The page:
Ripley Castle & Pateley Bridge



Nestled in North Yorkshire is the interesting village of Ripley. We walked through the town in the late afternoon. It was quiet and tranquil.



Beautiful Cascade
This picture is of the river Nidd in the town of Birstwith. Besides the small water cascades is a footpath that makes up the Nidderdale Way. The way begins at Ripley and encircles the valley of the River Nidd by footpaths, bridleways and country roads, taking a course up one side of the valley and returning down the other.


Ripley isn't a big tourist magnet but it has some very interesting tidbits. Ripley Castle and All Saints Church are found here. Before stopping at the Castle we drove through the village of Ripley. We missed the sign for the Castle... My fault. I was too busy looking at the scenery. It's a beautiful village with a combination of stone cottages and cobbled squares. Since the 1320s Ripley has been the ancestral seat of the Ingilby family when, through marriage, they inherited the manor house with its banqueting hall and chapel. In 1468 Sir John Ingilby decided to build a fortified Gatehouse which helped protect the family through many dangerous times. At one point, during the late 17th century, a David Ingilby was falsely accused of an attempted royal assassination and had to spend the last years of his life evading capture. There was some sort of special event at the Castle the day we visited. It was closed to the public and there were half drunk glasses of wine left by the benches in the parking lot. So we assumed there must have been some fancy party. The Castle actually accommodates receptions and has some very nicely decorated rooms. Impressive.
Ripley Castle


Ripley Castle
In 1583, Francis Ingilby was ordained as a priest, but two years later Elizabeth I declared it a treasonable offence for priests to be present in England. All this had to do with the reformation. Therefore, a secret compartment was made in the Tower especially for Francis to hide himself in times of danger. Sadly, he was unwittingly betrayed and, in 1586, was hung, drawn and quartered. Ghastly. His portrait and prayer book can still be seen in the Knight's Chamber today.

In 1603 King James VI of Scotland stayed at Ripley Castle on his way to London for his Coronation. The Ingilbys did their best to impress the royal visitor, and a magnificent ceiling was installed in the Tower room, which bears King's Arms alongside those of Sir William Ingilby and his wife.

During the Civil War, a group of Royalist prisoners were executed against the Gatehouse wall. The holes made by the musket balls are still visible today.



The picture with the flowers in boots and shoes (preview to a weekend flower show) in the path, is of All Saints Church. It's a 15th century church, rich in history. For example: there are a series of marks on the east wall created by Cromwell's soldiers as they executed Royalist prisoners after the battle of Marston Moor. Also, according to The North Yorkshire Village Book, the village was so decimated by the plague in the 1620s that it had to be virtually rebuilt by one of the Ingilby ancestors, Sir William Amcotts Ingilby, who styled the stone terraced cottages on the villages of Alsace-Lorraine in France. This strange French connection in the heart of Yorkshire simply adds to its charm, as do the stocks and weeping cross in the churchyard.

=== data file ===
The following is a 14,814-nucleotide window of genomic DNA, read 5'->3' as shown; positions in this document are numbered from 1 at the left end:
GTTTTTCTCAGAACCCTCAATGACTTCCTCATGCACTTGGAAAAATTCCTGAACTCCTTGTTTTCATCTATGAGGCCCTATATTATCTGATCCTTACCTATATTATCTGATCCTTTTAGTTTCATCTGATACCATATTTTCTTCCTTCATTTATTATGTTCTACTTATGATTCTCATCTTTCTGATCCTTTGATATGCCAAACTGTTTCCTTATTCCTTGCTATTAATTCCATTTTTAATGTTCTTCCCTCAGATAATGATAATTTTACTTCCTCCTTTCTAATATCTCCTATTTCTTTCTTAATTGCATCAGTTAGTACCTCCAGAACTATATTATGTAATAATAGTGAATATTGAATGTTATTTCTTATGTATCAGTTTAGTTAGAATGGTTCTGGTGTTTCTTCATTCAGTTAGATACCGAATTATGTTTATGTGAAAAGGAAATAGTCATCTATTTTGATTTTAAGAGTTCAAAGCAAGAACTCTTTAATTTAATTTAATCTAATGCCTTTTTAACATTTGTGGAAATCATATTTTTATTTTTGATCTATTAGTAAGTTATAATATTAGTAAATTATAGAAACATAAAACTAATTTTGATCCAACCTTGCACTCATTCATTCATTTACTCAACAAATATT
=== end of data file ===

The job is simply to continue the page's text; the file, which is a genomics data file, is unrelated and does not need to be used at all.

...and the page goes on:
All Saints Church


Stone Wall
If there is something that is an essence of Yorkshire, it's these dry stone walls. They go on for miles criss-crossing the landscape. The workmanship amazes me. Building these walls is art form.


While driving out in the Dales I spotted this sign. Bedlam: "A place appropriated to the confinement and care of the insane; a madhouse." This is the town. I wonder if the inhabitants (Bedlamians?) are tired of little jokes regarding the town name. Tee Hee.
Bedlam


Gouthwaite Reservoir
This is Gouthwaite reservoir. It is situated three and a half miles upstream of Pateley Bridge and collects water from the River Nidd. This is the compensation reservoir for the two supply reservoirs at the top of the valley. It looks like a tranquil lake.


Pateley Bridge is another wonderful little town that we stopped at on the way to Middleham Castle. 'A woodland clearing near paths' is where busy Pateley Bridge gets its name from. The main feature is the narrow, steep High Street, lined with shops, cafes, art studios, guest houses and pubs. The people take pride in their flowers in this town and in the summer months you can see hanging baskets to flower-filled stone troughs. In fact, Pateley Bridge along with neighbouring Bewerley, has won the Britain in Bloom competition twice.
Pateley Bridge


Oldest Sweet Shop
England's Oldest Sweet Shop can be found in Pateley. This is the picture of the said Sweet Shop. High above the town are the ruins of the medieval St Mary's Church. A chapel was established here before 1321. From the churchyard one has an excellent view of the valley. The churchyard contains some interesting information. Here are the graves of a woman who was almost 120 years old when she died in 1743 and quadruplets born in 1755!





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